When it comes to science diplomacy and grassroots research movements, beware of disingenuous initiatives that increase the gap between perception and reality warns Amaya Moro-Martín, who is the founder of Spanish activist group Investigación Digna and an astrophysicist currently working in Baltimore, Maryland, USA. In this opinion piece, she explains how the Spanish government has created a network of seemingly grassroots scientific associations to serve its branding needs, without serving the interests of Spanish scientists on the ground. Read more [...]
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Scientific integrity: dropping points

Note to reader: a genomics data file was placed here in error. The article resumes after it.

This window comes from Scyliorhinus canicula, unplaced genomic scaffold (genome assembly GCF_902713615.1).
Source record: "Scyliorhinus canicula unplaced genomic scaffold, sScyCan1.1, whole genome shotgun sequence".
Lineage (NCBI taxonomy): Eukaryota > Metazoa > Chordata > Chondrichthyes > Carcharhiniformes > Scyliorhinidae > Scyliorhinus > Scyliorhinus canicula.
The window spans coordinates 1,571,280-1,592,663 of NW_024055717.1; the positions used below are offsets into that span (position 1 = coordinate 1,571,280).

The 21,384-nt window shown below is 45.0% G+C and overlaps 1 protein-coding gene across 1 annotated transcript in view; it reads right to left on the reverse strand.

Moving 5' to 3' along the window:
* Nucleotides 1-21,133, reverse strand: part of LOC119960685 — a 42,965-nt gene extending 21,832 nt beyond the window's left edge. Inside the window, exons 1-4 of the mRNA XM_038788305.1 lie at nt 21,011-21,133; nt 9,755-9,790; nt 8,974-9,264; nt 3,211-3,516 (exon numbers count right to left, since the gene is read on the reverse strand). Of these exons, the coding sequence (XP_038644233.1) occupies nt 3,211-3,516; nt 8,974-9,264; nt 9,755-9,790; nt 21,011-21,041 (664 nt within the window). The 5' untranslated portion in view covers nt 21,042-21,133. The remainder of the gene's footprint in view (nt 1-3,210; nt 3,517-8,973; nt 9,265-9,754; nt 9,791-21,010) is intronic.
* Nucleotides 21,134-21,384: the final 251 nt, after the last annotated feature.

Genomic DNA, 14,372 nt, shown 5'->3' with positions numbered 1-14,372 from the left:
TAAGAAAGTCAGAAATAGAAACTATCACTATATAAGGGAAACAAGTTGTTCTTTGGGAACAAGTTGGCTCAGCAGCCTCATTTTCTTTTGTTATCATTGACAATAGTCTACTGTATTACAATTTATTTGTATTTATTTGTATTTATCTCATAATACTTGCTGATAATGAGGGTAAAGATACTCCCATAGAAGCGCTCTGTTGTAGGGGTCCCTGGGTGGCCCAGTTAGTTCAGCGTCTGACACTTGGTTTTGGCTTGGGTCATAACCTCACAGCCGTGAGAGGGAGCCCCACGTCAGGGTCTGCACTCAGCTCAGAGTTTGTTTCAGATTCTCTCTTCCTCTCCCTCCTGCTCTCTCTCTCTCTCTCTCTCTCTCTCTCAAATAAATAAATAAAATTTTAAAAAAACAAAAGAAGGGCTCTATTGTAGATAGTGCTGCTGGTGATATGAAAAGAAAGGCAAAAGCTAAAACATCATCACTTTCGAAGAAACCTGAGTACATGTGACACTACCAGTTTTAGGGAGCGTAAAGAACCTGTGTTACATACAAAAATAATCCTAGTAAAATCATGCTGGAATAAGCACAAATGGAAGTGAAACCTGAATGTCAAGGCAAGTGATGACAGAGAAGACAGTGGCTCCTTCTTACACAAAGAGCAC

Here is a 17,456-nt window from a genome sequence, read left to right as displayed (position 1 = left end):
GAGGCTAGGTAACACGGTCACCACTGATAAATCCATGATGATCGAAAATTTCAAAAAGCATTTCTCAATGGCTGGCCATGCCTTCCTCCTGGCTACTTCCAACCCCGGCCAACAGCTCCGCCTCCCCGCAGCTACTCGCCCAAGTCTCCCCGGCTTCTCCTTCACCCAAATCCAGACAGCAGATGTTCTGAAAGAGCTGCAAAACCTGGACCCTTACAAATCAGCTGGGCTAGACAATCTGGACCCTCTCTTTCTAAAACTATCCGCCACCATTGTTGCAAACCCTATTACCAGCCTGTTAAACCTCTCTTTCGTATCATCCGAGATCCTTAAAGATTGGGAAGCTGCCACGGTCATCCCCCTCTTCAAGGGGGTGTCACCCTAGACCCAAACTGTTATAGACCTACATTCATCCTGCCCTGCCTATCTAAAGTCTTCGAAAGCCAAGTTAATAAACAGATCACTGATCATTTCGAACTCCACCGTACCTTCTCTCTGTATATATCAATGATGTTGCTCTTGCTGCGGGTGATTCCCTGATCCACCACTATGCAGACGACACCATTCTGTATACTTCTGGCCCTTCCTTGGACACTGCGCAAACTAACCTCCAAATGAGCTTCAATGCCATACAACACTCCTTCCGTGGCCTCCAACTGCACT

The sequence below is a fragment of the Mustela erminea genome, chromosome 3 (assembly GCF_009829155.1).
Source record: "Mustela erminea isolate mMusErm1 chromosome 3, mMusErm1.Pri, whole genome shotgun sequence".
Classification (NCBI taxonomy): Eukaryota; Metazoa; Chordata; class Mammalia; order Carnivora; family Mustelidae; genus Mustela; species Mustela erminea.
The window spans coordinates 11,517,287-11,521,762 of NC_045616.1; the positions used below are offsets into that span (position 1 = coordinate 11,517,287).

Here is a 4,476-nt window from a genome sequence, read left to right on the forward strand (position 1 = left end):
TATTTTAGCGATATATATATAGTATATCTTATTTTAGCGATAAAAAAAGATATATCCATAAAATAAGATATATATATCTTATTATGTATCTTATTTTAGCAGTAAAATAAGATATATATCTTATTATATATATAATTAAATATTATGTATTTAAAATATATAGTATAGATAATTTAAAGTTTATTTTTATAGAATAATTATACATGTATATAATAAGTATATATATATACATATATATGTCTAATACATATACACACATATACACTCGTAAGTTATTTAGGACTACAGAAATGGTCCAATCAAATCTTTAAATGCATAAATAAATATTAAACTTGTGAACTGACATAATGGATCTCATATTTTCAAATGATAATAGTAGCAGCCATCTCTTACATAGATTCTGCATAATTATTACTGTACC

Scientific integrity has become a major issue in scientific research. The debate about scientific fraud, plagiarism, and other forms of scientific misconduct has its origin in some highly publicised cases of eminent scientists accused of publishing fake data. These observations raise many questions. One of the known misconducts is the deliberate dropping of data points, acknowledged by 15% of scientists surveyed in recently published integrity studies asking them about their behaviour in the previous three years. This misconduct originates in a wrong understanding of what scientific knowledge is, and how it is progressively constructed, argues Michel Morange, director of the Centre Cavaillès for History and Philosophy of Sciences at the Ecole normale supérieure, Paris, France. Read more [...]
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Post-Brexit plans on funding and mobility